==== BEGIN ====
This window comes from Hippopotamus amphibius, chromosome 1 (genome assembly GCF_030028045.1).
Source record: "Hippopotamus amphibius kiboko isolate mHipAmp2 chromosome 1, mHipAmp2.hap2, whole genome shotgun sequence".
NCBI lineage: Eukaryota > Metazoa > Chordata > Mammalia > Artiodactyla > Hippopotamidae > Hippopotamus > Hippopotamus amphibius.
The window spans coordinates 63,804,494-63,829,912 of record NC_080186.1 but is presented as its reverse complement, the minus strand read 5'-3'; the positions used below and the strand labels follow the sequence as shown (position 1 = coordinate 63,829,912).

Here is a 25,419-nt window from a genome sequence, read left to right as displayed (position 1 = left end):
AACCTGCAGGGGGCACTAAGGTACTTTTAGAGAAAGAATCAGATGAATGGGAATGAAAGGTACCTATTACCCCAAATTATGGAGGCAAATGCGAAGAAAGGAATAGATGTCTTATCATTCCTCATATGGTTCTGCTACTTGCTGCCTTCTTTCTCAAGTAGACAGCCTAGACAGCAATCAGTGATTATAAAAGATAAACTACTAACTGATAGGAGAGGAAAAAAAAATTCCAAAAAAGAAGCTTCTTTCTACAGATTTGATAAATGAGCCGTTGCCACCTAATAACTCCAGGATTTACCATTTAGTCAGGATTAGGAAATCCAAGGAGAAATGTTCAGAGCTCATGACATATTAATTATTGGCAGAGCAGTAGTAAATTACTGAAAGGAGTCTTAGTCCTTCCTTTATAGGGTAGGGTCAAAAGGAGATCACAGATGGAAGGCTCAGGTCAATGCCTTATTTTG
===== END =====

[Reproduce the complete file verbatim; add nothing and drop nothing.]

This window comes from Hippopotamus amphibius, chromosome 1 (genome assembly GCF_030028045.1).
Source record: "Hippopotamus amphibius kiboko isolate mHipAmp2 chromosome 1, mHipAmp2.hap2, whole genome shotgun sequence".
NCBI lineage: Eukaryota > Metazoa > Chordata > Mammalia > Artiodactyla > Hippopotamidae > Hippopotamus > Hippopotamus amphibius.
The window spans coordinates 63,804,494-63,829,912 of record NC_080186.1 but is presented as its reverse complement, the minus strand read 5'-3'; the positions used below and the strand labels follow the sequence as shown (position 1 = coordinate 63,829,912).

Here is a 25,419-nt window from a genome sequence, read left to right as displayed (position 1 = left end):
AACCTGCAGGGGGCACTAAGGTACTTTTAGAGAAAGAATCAGATGAATGGGAATGAAAGGTACCTATTACCCCAAATTATGGAGGCAAATGCGAAGAAAGGAATAGATGTCTTATCATTCCTCATATGGTTCTGCTACTTGCTGCCTTCTTTCTCAAGTAGACAGCCTAGACAGCAATCAGTGATTATAAAAGATAAACTACTAACTGATAGGAGAGGAAAAAAAAATTCCAAAAAAGAAGCTTCTTTCTACAGATTTGATAAATGAGCCGTTGCCACCTAATAACTCCAGGATTTACCATTTAGTCAGGATTAGGAAATCCAAGGAGAAATGTTCAGAGCTCATGACATATTAATTATTGGCAGAGCAGTAGTAAATTACTGAAAGGAGTCTTAGTCCTTCCTTTATAGGGTAGGGTCAAAAGGAGATCACAGATGGAAGGCTCAGGTCAATGCCTTATTTTG